My last class was going to be several things, some of which I didn't have the proper pre-requisites for, some of which didn't fit, and some of which were canceled, but I have settled on a masters-level class called A Critical Introduction to Middle Eastern Studies, and it's required for all entry-level MA students in the Middle Eastern Studies department.  This is nice, because it means that almost all of the MA students are as new to AUC as I am, and we're starting with very little assumed previous knowledge.  It will be a reading/writing intensive course, with a major research paper at the end, but will complement my history class well, and give me another set of perspectives on world events I've only followed with recreational intentions.  Academia always lends a new view, and the small class should be a comfortable place to challenge what I think I know, which, really, is very little.

Overall, I think the semester is going to be very engaging, and somewhat challenging, and certainly different from anything I could find at Bryn Mawr.  I'm grateful that my Middlebury experience this summer allowed me to take two Arabic language classes, and we'll see how much of my historical writing skills I've retained from the likes of Ms. Lindau and Mr. Kennington's high school lessons.

Just a quick rundown of the logistics, two classes meet Sundays and Wednesdays, one meets Mondays and Thursdays, the graduate class meets only on Mondays (for two and a half hours), and Arabic meets Sunday, Monday, Wednesday, Thursday.  The weekends are Friday and Saturday, and Tuesdays are usually used for field trips, etc. which I don't have.  Therefore, Tuesdays will be my reading days, I think.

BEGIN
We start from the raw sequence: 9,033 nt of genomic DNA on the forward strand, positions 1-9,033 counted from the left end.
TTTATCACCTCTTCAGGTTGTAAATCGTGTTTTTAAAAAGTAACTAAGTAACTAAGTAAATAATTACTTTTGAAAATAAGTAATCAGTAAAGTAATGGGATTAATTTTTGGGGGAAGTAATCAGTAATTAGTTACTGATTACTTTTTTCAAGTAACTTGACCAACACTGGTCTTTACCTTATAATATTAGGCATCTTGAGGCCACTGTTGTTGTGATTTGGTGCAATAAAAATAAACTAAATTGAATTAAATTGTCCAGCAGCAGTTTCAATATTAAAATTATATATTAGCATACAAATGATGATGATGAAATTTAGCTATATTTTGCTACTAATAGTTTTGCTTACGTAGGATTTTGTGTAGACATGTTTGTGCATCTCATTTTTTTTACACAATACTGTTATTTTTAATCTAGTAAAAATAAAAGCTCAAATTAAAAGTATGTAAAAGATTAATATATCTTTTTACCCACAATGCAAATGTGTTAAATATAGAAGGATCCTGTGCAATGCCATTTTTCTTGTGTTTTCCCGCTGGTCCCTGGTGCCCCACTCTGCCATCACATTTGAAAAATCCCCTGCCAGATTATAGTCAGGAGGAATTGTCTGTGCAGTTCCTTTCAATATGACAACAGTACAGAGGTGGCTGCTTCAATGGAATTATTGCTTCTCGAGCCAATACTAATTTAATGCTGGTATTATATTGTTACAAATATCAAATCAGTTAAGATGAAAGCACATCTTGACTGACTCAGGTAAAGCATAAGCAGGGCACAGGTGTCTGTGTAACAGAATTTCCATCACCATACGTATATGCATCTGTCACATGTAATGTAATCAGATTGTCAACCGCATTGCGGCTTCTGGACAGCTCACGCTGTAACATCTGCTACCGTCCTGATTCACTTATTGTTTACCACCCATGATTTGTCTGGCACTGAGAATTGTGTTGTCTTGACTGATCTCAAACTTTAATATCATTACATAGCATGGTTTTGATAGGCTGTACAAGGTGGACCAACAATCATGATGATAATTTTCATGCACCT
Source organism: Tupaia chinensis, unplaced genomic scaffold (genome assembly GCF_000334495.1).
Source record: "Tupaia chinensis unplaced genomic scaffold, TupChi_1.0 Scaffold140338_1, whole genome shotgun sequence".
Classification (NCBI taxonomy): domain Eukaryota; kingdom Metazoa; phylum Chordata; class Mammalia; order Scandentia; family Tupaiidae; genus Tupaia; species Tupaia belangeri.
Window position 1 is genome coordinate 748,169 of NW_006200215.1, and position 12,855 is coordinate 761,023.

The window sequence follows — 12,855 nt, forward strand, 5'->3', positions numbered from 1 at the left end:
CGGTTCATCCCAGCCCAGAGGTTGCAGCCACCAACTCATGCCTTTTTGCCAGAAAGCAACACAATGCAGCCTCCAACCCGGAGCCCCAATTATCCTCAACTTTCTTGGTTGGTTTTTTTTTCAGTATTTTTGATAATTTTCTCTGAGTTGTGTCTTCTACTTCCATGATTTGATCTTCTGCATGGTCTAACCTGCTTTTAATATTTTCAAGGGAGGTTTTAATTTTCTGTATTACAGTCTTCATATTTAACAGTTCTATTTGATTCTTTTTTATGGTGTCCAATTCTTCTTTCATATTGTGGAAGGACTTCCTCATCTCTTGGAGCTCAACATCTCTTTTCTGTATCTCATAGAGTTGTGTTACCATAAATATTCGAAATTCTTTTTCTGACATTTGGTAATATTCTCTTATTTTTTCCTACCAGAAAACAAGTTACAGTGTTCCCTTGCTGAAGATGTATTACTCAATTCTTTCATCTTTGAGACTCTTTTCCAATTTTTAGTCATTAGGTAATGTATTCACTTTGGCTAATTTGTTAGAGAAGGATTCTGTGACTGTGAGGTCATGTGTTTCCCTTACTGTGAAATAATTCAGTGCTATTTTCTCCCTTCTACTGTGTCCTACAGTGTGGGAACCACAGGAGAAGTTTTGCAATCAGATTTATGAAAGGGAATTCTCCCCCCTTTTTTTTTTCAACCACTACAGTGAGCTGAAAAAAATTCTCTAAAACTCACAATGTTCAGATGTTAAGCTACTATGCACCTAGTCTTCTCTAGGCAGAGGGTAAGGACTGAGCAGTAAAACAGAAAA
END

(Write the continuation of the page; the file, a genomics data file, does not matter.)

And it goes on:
I apologize for the amount of text without pictures, but I didn't record all of my classrooms, and besides, as it turns out, classrooms look pretty much the same in every expensive institution of higher education built in the last few years.

06 September 2010

In which without meaning to, we seem to have gotten nowhere

First of all, I apologize for the post-drought recently, but I will remind you that I never promised to be consistent, or prolific.  Second, thank you for the birthday wishes - I spent a lovely day relaxing, going to the local Episcopal Church (a little conservative for my tastes, but we'll see how walking distance competes with potentially more stomachable ideology at another congregation in Maadi), getting lost, and eating Chinese food.  That last part wasn't what we originally intended, but on Fridays, basically everything local is closed down, especially during Ramadan.